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The Course

Have you ever wondered if Big Foot exists? Whether UFO’s are visiting the earth? Why people claim to have been abducted by aliens? Whether ‘crystal power’ is real? If so, then the Foundations of Science course would be of interest to you. This innovative science course will use scientific information and scientific reasoning to examine a wide range of extraordinary claims pertaining to these and other topics. Through an examination of these topics, students will learn some of the basic principles and theories from many different disciplines of science. Student learning will focus upon the nature of science, the scientific method, how to more reliably evaluate evidence, and how to avoid common errors in reasoning. This is in contrast to traditional science classes which focus on the details of a specific science.

 

The course will combine traditional lectures with the examination of case studies. This is known as a Case Study approach to learning, in which students evaluate a variety of science-related ‘cases’ involving extraordinary claims. Research shows that students tend to express more interest, become more involved in their courses, and learn new material better via the Case Study approach. This 4-credit, lecture and lab, course is completely unlike any science course currently taught at SHSU, but it WILL count toward the Core Curriculum science credit for non-science majors. It will have a lecture and a lab, but the lab will be based to a large extent on discussions and activities designed to engage student interest.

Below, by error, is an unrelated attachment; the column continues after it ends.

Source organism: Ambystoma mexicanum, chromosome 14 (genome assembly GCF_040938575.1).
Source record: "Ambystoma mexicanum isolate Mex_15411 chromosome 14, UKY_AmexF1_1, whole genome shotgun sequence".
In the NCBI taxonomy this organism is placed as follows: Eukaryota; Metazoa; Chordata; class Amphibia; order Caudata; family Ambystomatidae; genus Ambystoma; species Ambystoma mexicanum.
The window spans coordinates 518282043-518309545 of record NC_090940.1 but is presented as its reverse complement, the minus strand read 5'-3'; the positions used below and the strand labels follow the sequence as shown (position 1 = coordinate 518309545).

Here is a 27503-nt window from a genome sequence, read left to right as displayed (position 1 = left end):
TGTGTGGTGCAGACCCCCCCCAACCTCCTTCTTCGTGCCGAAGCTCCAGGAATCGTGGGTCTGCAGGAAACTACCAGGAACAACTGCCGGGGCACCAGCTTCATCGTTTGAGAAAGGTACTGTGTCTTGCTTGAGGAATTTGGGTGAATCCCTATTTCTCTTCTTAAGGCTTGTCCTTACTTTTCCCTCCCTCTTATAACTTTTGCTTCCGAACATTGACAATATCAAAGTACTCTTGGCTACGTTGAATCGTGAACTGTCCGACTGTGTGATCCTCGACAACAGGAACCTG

Weekly Topics

The specific topics to be covered in the course include the following, which are organized by weekly topic. In addition, some explanatory information is provided to clarify the nature and purpose of the topics.

 

Comment: As in all extraordinary claims discussed in the Foundations of Sciences course, students will not be told what to believe, rather, they will be asked to look at the evidence and critically examine it from a scientific perspective that includes information relevant to the topic. Students will learn that the truth of a claim may be measured with a sliding scale of confidence which ranges from definitely true, to probably true, possibly true, probably false, and definitely false. Many of the extraordinary claims that will be examined in the course fall in between the end points of this scale.

 

Week 1: Why Evidence and Reason Matter: The Nature of Science

This section lays the foundation for the remainder of the course by emphasizing the need for evidence when drawing conclusions, as well as the nature of the scientific method – which is based on empiricism and skepticism. It also emphasizes the point that science progresses incrementally toward a better model of reality and that some conclusions are tentative in nature, whereas others are firmly established. In short, the scientific method allows for progress in our understanding of the world.